“Just go straight ahead,” I said distractedly scanning the silent streets thronged by the legions of the dead, all calmly tracking my progress.
“I’ll let you know when.”
The last leg of the journey to the hallowed ground of Greyfriars Cemetery was grim. As we drove up Lauriston Place, past the old Royal Infirmary and round into Forrest Road, the horror of one of the older parts of the city opened its arms and enfolded me like a long lost lover. A mass of shades, spirits and revenants shimmering like a heat haze at high noon thronged the streets. I could still make out the road through their insubstantial forms, but the view was distorted and warped; twisted out of true by presences that had no business here. Some of them manifested as pools of moving shadow, a darkness in perpetual motion flitting across the assembly of the dead like a disease liberated from an artificial confinement. A shiver ran down my spine as I realised now what I was looking at: the birth of a necropolis where the dead wandered at will, unfettered by the mostly unconscious restraints imposed by the living. They had always been around, but not with this overwhelming power and purpose.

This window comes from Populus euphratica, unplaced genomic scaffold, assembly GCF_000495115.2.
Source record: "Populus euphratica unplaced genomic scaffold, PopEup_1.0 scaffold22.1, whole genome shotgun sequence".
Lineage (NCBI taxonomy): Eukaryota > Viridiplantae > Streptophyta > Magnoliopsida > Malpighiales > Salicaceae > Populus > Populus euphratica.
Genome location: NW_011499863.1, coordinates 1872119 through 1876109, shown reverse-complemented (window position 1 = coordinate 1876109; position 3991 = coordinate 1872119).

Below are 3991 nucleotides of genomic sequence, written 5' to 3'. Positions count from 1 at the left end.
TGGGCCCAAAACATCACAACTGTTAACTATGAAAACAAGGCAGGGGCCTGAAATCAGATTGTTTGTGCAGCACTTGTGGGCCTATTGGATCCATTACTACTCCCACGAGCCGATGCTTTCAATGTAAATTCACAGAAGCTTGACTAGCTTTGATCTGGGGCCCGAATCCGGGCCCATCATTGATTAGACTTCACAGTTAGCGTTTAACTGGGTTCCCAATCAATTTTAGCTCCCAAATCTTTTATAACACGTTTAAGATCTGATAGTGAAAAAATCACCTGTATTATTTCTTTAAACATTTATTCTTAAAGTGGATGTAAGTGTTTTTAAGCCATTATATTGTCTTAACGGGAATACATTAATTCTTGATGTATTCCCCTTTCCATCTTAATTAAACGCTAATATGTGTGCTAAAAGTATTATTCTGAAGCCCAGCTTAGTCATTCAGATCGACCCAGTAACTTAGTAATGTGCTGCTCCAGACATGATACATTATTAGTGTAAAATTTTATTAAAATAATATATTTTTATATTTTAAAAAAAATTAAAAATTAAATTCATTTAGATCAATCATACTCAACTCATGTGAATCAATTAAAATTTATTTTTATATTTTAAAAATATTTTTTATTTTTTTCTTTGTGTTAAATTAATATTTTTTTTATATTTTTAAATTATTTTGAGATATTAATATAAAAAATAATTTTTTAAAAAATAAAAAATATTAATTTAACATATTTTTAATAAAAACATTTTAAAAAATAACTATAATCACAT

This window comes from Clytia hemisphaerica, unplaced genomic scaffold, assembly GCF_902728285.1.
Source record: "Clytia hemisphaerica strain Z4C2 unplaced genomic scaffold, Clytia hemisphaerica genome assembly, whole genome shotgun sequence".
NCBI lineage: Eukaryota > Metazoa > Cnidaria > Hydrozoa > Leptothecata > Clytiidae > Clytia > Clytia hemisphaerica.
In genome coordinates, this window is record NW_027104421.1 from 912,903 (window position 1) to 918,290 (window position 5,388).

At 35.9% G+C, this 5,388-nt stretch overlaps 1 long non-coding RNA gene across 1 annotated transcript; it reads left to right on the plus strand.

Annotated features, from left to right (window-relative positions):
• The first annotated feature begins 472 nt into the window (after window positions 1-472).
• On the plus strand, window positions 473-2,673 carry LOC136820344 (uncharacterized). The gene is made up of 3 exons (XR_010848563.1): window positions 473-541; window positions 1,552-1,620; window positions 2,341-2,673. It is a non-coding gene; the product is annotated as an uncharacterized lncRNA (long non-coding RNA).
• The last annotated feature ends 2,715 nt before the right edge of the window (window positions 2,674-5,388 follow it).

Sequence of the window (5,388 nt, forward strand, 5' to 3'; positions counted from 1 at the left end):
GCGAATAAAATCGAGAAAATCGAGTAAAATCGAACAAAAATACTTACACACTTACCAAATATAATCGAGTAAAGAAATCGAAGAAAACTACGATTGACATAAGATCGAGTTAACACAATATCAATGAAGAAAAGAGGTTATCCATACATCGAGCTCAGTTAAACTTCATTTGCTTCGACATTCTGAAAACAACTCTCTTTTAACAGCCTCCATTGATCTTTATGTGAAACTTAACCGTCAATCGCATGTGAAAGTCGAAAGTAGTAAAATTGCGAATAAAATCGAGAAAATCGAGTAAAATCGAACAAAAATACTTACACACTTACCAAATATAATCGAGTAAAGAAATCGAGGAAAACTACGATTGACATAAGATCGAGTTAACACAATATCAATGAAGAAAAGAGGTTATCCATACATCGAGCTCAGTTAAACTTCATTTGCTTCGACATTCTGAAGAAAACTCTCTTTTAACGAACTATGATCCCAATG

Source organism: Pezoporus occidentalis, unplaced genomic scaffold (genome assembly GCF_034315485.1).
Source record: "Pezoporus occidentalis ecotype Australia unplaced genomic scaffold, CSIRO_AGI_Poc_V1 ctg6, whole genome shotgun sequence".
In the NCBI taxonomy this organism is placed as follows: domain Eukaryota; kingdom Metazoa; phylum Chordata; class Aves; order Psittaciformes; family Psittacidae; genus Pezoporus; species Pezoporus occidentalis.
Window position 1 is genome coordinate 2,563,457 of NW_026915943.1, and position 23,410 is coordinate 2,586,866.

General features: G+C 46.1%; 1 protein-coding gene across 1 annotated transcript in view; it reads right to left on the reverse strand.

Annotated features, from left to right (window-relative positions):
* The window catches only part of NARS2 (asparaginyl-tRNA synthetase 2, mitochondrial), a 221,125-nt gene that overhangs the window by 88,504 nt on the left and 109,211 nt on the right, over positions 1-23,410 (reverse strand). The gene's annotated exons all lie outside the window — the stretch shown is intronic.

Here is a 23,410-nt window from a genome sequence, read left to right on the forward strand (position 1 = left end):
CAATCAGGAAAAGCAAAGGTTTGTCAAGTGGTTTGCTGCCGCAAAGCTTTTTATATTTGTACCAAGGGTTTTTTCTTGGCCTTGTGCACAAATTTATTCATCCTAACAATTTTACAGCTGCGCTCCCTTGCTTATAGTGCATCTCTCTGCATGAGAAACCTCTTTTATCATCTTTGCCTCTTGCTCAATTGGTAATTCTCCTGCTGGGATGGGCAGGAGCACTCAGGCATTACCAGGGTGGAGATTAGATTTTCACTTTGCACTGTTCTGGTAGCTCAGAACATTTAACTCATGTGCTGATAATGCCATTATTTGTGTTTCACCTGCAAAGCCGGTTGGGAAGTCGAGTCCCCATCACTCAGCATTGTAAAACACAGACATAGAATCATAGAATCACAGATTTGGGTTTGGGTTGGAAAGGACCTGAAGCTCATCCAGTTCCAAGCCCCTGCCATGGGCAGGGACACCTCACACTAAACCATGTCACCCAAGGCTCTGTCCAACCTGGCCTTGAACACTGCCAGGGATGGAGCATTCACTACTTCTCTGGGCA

Dawn of the Dead indeed. So what the hell was high-noon going to bring?